This morning the inside of my mouth felt like a dry dirt road. I tried to taste something else, but it was too late. I sighed, attempting to digest what flashed on my iphone screen.
The facebook update jolted me. I skimmed through my feed and one particular one caused my heart to pulsate. The impact of these particular words played in my mind like a chorus I wanted to forget: MRI found one tumor. Surgery and chemotherapy scheduled soon. My fingers pressed the profile page and in two seconds, I learned he is only thirty-two years old. I knew him in college and our paths crossed a handful of times. From his profile, I learned he has a family, a wife and and a daughter about three years old.
It was only seven in the morning and my day already felt long. My whole body felt heavy in one sudden instant.
I looked at my own husband. Poking him in the ribs, I said, “Are you awake?” He grumbled a bit and said, “I am now.” I told him what I’d learned and asked if he knew him. He remembered him because we all attended the same university. My husband deals with mortality on a consisent basis, often witnessing and pulling life support on the tiniest of souls. His reaction surprised me because his sigh mirrored my own.
All throughout the day, I kept checking updates on his page. Nothing changed. It read the same.
Later that day I learned of other unsettling, tragic news from my sister. It was of somone she knew in passing. On Sunday morning, two brothers decided to work on their car. They finished a minor repair on it, but the younger brother decided to check another part under the hood. As he worked beneath the car, it slipped, crushing him. His older brother attempted to rescue him, but the inevitable happened. He passed away. At age twenty-three.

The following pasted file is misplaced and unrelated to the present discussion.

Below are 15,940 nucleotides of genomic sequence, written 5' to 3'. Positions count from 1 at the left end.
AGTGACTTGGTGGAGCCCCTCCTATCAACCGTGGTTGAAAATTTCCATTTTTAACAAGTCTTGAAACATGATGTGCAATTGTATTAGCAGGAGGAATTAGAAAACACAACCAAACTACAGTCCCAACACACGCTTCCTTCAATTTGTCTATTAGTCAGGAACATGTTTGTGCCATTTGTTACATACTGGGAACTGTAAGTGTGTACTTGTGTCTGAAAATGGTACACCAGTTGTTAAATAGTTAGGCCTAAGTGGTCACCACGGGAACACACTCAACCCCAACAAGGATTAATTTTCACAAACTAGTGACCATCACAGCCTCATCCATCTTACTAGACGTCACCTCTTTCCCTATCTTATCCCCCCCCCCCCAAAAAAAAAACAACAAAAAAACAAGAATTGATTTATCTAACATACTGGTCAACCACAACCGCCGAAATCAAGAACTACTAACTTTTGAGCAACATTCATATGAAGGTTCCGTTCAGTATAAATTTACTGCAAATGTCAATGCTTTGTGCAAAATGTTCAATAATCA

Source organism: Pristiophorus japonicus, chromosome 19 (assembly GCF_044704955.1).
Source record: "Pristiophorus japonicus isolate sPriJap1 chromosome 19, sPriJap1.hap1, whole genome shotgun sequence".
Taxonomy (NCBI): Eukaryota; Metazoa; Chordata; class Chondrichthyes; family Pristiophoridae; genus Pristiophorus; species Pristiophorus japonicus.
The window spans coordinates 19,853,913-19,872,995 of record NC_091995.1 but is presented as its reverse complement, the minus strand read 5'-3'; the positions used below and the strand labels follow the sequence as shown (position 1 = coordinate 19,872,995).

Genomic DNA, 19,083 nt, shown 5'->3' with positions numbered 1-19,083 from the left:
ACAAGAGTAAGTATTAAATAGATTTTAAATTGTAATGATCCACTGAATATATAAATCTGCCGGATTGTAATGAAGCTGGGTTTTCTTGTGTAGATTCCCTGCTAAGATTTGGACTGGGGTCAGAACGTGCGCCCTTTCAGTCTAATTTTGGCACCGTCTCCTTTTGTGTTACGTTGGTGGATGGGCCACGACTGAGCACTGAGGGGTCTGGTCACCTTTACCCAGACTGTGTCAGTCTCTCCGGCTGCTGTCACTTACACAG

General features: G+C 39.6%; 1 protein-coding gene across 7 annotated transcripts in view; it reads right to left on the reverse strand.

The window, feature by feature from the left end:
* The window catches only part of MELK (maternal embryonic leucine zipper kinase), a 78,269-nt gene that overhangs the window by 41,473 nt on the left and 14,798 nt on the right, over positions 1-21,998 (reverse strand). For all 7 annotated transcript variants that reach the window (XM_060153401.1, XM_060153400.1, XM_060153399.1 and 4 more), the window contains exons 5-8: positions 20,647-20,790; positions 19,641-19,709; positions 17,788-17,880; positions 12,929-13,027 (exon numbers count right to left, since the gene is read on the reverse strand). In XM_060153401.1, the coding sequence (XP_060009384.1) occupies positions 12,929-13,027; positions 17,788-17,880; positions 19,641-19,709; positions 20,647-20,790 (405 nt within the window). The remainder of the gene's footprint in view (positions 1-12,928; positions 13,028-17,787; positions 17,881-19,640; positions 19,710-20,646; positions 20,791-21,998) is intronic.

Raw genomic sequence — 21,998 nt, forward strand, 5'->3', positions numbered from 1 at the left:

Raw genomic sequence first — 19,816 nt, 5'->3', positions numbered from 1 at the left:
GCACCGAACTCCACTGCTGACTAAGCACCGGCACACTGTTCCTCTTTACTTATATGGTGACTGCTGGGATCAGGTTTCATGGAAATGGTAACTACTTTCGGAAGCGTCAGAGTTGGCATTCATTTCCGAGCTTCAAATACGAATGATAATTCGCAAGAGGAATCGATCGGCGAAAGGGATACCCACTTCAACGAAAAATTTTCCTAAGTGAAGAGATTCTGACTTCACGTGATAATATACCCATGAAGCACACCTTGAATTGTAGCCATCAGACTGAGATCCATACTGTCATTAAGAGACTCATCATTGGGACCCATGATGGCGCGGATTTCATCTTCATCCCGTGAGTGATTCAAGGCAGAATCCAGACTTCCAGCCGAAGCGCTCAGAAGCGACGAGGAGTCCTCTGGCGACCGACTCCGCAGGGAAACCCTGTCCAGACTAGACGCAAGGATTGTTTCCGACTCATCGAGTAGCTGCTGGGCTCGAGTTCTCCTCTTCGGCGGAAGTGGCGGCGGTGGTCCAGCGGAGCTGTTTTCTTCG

Some moments it is too much to bear. The reminder that we are all fragile. That fate steers our individual course. The panolpy of emotions sometimes leaves me feeling exposed and vulnerable.
But it also unearths something else.
A brilliant, palpable pressing desire to live.
As I moved throughout the day, my focus lingered a little longer on the lilac colors of the purple bourgenvilla in our front yard. Since my husband had a day off, we decided to have lunch together, splurging on nachos and a brownie with ice cream. I laughed as I stole the last bite of the brownie savoring the chocolate goodness on my tongue. It was an insignificant reminder that there is so much to appreciate, only if you are willing to participate in the actual living.
All throughout the day, I thought about what I want to complete in my life. What I keep putting off. How I keep jotting down a million to-do’s but somehow things are left unfinished. We all have those goals, aspirations and that one thing or two things or ten things we really want to do. Sometimes we jot them down, even creating bucket lists, but don’t actively pursue what hides in our souls.We stop living, even though we are alive.
As Mary Oliver says, “Tell me, what is it you plan to do with your one wild and precious life?”
Ask this question. Everyday.
What have you been putting off? Why? What do you want to do with this one wild and precious life? How do you deal with tragic news that happens to others? Does it make you appreciate your own life?
Image by Khairiflz